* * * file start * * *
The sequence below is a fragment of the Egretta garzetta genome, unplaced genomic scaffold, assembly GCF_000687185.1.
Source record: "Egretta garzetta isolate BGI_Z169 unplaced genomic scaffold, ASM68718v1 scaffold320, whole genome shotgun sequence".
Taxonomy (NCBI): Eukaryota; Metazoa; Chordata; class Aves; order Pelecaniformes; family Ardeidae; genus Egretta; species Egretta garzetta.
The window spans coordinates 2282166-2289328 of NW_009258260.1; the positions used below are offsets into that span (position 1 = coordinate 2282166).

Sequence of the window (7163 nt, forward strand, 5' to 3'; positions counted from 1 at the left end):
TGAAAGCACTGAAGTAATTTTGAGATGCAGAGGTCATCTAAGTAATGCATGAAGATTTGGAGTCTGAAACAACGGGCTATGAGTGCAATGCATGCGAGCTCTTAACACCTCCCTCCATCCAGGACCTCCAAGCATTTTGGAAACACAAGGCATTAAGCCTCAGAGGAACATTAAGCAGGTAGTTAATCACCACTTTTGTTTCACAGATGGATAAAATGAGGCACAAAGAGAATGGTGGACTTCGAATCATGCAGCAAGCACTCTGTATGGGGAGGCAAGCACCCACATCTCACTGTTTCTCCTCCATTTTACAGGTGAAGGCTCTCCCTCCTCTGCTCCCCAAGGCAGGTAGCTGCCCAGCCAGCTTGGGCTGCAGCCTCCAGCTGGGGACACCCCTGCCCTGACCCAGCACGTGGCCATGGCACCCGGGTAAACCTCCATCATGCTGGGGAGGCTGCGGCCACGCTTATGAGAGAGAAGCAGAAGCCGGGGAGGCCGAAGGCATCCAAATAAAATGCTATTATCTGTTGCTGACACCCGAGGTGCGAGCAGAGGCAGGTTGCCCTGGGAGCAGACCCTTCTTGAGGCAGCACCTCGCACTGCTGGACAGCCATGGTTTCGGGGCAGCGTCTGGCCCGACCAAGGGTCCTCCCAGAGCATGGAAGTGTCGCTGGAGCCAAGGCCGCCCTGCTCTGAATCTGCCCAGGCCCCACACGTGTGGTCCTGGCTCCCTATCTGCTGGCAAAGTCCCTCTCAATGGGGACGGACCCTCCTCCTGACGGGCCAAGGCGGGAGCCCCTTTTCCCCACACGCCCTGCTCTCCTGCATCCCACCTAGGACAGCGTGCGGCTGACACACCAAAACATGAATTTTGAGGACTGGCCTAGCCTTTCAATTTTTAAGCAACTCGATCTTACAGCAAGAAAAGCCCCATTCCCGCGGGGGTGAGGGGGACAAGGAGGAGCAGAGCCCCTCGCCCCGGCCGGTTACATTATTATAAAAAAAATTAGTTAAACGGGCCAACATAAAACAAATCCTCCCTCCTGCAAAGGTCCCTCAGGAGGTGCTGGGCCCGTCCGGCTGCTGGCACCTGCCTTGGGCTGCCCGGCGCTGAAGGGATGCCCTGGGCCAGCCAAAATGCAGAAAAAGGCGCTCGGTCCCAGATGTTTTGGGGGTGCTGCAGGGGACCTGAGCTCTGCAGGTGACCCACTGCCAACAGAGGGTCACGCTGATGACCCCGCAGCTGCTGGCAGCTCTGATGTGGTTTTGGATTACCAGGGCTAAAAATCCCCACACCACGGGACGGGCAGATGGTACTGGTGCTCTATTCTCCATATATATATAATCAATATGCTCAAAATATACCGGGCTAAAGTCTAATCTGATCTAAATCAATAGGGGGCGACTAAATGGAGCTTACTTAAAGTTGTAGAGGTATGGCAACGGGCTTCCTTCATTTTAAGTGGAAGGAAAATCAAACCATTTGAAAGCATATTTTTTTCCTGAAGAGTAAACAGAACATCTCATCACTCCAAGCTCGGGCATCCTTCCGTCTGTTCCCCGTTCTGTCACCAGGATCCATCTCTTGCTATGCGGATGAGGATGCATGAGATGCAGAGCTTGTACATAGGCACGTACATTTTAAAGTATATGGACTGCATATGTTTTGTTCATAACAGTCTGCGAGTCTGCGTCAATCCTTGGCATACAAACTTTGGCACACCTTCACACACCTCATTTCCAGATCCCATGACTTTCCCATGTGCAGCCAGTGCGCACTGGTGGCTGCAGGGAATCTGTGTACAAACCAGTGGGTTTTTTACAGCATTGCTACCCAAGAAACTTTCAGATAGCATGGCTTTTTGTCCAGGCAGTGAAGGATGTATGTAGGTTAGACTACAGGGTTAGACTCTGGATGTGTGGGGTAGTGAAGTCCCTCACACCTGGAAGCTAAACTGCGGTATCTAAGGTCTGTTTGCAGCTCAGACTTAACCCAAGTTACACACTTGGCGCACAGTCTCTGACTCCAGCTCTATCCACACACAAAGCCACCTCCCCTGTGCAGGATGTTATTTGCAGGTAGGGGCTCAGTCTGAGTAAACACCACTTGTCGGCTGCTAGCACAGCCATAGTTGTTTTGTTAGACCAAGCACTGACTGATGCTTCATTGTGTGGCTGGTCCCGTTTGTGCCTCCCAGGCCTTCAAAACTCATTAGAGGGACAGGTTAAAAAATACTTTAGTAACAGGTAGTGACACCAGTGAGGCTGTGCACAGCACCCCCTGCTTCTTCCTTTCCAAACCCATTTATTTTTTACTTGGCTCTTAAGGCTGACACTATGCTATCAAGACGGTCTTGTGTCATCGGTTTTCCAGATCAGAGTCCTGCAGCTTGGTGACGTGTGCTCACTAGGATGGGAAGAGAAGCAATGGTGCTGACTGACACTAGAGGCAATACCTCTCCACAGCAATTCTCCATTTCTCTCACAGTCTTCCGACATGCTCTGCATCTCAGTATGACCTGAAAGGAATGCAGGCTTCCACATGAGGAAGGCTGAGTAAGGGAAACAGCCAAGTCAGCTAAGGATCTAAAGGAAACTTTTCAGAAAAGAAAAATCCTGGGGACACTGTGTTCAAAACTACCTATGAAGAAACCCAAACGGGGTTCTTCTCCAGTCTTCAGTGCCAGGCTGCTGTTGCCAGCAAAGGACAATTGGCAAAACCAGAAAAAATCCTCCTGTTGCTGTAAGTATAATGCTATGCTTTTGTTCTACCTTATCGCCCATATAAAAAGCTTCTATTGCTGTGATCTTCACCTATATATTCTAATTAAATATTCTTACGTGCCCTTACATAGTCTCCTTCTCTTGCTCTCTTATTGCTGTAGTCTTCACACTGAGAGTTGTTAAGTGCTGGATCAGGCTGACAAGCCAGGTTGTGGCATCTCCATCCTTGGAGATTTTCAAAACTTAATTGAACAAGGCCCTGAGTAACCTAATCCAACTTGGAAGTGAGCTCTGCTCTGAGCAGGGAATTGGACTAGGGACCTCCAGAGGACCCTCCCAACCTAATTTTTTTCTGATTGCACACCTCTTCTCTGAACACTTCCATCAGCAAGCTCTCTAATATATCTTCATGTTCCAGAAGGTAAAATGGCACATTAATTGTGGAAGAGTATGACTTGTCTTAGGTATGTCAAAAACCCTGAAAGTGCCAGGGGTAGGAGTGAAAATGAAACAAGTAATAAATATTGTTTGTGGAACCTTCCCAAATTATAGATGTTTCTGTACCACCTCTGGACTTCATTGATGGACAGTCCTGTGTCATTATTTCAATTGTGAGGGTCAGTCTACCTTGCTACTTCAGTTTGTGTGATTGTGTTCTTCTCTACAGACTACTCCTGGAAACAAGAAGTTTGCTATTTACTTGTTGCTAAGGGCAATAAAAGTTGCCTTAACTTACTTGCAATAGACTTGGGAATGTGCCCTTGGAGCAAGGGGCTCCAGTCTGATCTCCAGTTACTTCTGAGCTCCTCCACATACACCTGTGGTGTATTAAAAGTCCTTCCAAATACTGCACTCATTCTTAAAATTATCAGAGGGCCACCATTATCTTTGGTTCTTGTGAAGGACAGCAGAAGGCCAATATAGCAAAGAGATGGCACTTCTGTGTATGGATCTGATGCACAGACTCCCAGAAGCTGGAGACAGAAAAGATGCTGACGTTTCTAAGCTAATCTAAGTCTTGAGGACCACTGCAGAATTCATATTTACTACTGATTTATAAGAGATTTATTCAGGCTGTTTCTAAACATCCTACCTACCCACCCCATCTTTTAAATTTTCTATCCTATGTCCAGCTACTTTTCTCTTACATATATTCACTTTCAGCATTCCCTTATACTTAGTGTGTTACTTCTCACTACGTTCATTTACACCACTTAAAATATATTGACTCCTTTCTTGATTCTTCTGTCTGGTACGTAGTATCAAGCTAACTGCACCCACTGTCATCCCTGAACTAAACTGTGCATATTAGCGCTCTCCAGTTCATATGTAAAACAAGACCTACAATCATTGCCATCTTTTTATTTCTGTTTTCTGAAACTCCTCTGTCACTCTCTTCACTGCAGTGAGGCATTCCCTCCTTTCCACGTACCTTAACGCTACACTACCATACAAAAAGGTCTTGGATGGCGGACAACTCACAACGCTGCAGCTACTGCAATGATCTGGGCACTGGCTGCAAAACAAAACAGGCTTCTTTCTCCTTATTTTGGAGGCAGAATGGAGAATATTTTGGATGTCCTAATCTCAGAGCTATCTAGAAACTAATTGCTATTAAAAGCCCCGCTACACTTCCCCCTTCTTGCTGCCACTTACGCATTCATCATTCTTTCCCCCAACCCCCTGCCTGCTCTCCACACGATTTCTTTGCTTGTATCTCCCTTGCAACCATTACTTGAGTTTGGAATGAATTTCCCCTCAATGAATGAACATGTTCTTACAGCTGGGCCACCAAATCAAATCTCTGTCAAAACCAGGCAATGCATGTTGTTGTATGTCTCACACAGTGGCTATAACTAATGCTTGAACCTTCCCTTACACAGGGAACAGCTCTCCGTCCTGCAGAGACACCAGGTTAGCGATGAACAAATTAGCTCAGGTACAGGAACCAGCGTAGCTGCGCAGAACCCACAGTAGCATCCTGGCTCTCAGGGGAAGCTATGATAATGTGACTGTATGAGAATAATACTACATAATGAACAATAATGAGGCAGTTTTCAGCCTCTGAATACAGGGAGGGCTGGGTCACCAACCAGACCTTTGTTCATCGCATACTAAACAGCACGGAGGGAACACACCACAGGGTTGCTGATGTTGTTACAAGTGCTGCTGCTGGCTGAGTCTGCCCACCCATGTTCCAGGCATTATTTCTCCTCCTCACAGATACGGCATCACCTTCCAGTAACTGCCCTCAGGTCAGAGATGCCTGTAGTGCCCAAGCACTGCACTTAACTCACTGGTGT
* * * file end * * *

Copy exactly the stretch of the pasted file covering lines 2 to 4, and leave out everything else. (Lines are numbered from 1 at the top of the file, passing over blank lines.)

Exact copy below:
Source record: "Egretta garzetta isolate BGI_Z169 unplaced genomic scaffold, ASM68718v1 scaffold320, whole genome shotgun sequence".
Taxonomy (NCBI): Eukaryota; Metazoa; Chordata; class Aves; order Pelecaniformes; family Ardeidae; genus Egretta; species Egretta garzetta.
The window spans coordinates 2282166-2289328 of NW_009258260.1; the positions used below are offsets into that span (position 1 = coordinate 2282166).